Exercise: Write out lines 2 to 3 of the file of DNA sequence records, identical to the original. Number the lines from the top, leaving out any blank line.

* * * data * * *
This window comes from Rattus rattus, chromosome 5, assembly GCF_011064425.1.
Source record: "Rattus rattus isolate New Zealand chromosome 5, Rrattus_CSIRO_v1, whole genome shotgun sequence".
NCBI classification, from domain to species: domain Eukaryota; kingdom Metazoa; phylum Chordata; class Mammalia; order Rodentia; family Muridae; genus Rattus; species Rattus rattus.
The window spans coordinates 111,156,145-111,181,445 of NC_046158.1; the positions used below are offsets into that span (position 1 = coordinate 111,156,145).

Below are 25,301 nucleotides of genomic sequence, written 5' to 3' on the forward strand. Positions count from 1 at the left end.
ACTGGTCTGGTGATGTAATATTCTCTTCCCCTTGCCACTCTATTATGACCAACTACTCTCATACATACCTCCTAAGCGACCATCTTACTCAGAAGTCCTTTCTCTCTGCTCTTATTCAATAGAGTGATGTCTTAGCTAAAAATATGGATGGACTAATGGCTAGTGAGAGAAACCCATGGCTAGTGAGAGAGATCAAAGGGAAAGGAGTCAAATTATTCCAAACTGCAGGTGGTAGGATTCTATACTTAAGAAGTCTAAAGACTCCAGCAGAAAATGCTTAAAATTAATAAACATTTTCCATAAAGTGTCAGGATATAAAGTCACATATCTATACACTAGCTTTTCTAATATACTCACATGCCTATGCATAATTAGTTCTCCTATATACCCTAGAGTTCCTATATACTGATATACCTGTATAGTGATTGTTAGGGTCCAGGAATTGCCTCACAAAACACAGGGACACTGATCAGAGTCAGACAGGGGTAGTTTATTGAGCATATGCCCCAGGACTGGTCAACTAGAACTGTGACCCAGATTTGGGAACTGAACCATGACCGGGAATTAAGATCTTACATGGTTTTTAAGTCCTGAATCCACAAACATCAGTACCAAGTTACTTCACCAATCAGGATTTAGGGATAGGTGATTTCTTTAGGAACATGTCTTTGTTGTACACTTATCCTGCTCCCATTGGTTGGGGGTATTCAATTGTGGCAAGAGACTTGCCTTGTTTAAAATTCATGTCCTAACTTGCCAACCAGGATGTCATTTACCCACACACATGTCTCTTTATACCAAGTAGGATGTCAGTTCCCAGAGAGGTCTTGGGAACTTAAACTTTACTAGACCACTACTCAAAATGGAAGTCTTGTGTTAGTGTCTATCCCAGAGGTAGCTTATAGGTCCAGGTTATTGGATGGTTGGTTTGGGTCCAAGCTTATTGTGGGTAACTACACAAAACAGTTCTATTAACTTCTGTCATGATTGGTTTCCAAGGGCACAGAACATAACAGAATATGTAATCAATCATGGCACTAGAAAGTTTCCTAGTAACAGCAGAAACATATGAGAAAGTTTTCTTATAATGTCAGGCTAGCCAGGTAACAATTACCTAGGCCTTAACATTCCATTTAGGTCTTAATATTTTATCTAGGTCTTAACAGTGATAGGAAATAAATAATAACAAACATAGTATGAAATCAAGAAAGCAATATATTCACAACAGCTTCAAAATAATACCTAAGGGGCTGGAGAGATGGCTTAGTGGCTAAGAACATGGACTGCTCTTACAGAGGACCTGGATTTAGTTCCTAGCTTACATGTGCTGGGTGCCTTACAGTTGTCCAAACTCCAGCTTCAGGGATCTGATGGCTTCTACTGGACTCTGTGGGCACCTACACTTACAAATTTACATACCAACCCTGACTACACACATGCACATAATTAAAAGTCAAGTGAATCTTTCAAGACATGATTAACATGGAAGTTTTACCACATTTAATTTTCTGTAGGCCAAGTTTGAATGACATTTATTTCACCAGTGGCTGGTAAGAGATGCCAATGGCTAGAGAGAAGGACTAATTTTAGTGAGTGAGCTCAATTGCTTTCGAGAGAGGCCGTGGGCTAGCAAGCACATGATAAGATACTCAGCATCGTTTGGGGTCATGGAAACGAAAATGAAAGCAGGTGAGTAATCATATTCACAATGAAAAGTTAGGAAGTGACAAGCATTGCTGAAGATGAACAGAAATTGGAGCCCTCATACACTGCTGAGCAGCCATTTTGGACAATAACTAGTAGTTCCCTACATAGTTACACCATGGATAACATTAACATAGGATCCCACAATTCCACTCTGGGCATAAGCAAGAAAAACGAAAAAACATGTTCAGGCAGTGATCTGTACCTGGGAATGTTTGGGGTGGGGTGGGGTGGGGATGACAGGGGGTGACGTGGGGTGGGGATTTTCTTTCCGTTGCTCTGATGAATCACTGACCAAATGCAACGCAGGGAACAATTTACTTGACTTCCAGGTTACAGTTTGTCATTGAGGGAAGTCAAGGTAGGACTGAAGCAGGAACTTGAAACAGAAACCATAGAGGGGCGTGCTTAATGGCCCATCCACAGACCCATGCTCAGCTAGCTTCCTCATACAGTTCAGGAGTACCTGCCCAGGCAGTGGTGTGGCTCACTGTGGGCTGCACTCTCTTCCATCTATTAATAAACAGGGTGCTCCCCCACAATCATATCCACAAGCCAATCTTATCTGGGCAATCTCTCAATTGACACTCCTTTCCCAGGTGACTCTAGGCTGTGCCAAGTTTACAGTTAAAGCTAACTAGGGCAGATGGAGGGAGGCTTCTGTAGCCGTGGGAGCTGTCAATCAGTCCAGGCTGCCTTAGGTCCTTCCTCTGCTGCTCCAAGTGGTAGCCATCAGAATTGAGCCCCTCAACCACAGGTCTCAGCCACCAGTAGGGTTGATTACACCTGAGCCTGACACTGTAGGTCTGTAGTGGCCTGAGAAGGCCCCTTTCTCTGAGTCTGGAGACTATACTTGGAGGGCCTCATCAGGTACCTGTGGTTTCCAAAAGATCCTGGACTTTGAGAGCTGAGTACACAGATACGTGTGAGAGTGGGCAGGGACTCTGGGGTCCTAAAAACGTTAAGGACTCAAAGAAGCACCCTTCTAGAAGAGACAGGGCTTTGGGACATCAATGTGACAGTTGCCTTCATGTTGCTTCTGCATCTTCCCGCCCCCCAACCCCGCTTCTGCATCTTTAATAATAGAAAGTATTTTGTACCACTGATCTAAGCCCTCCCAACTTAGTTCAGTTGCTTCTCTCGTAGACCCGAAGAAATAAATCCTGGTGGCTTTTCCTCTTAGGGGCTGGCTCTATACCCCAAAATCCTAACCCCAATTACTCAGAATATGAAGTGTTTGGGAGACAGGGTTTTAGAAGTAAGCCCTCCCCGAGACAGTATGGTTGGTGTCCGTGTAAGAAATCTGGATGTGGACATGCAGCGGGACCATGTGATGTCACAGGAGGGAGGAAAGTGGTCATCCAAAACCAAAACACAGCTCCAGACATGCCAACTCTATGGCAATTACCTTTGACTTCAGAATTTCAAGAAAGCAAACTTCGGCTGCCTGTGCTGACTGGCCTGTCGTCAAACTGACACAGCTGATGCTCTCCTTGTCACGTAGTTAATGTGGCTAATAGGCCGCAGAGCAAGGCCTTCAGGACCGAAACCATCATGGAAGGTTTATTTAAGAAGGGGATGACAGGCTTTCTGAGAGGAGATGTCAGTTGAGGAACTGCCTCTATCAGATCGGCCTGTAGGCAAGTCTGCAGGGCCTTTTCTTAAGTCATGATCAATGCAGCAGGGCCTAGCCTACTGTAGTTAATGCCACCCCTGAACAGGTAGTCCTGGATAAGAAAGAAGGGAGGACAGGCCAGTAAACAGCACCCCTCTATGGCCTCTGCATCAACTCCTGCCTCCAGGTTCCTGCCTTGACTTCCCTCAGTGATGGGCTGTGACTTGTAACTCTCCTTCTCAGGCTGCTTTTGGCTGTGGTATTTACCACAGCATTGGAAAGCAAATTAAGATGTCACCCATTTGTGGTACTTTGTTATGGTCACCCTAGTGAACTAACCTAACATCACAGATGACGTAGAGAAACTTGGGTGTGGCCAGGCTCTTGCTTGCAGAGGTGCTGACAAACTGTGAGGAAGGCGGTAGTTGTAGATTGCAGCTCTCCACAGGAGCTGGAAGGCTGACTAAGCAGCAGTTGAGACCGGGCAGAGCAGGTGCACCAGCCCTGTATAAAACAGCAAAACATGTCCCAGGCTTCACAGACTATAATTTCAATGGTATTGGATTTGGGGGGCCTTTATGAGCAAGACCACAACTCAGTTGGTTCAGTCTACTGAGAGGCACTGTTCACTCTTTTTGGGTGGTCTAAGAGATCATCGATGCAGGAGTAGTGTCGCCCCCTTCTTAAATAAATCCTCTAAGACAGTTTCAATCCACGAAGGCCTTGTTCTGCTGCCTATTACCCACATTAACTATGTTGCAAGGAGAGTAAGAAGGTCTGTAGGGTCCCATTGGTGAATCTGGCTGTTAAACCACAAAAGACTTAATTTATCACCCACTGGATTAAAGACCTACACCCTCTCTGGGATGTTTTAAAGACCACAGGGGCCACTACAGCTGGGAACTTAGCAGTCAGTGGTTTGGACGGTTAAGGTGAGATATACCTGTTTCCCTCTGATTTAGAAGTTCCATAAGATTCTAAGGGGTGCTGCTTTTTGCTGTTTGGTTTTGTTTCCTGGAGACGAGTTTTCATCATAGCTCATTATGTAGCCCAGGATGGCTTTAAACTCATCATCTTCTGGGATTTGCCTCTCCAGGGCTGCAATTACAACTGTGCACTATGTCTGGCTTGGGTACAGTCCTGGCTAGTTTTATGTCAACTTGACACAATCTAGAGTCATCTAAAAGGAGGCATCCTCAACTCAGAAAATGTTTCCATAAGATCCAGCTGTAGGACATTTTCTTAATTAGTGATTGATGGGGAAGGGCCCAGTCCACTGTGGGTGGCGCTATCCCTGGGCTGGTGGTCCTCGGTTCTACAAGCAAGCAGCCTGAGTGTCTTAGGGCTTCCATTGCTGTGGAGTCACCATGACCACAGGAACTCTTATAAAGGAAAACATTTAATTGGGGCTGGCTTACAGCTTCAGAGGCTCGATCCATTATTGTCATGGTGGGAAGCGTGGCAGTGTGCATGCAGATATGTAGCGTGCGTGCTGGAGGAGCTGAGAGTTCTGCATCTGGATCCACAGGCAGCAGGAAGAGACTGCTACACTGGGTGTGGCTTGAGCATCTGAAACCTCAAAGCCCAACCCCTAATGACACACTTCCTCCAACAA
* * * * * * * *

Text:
Source record: "Rattus rattus isolate New Zealand chromosome 5, Rrattus_CSIRO_v1, whole genome shotgun sequence".
NCBI classification, from domain to species: domain Eukaryota; kingdom Metazoa; phylum Chordata; class Mammalia; order Rodentia; family Muridae; genus Rattus; species Rattus rattus.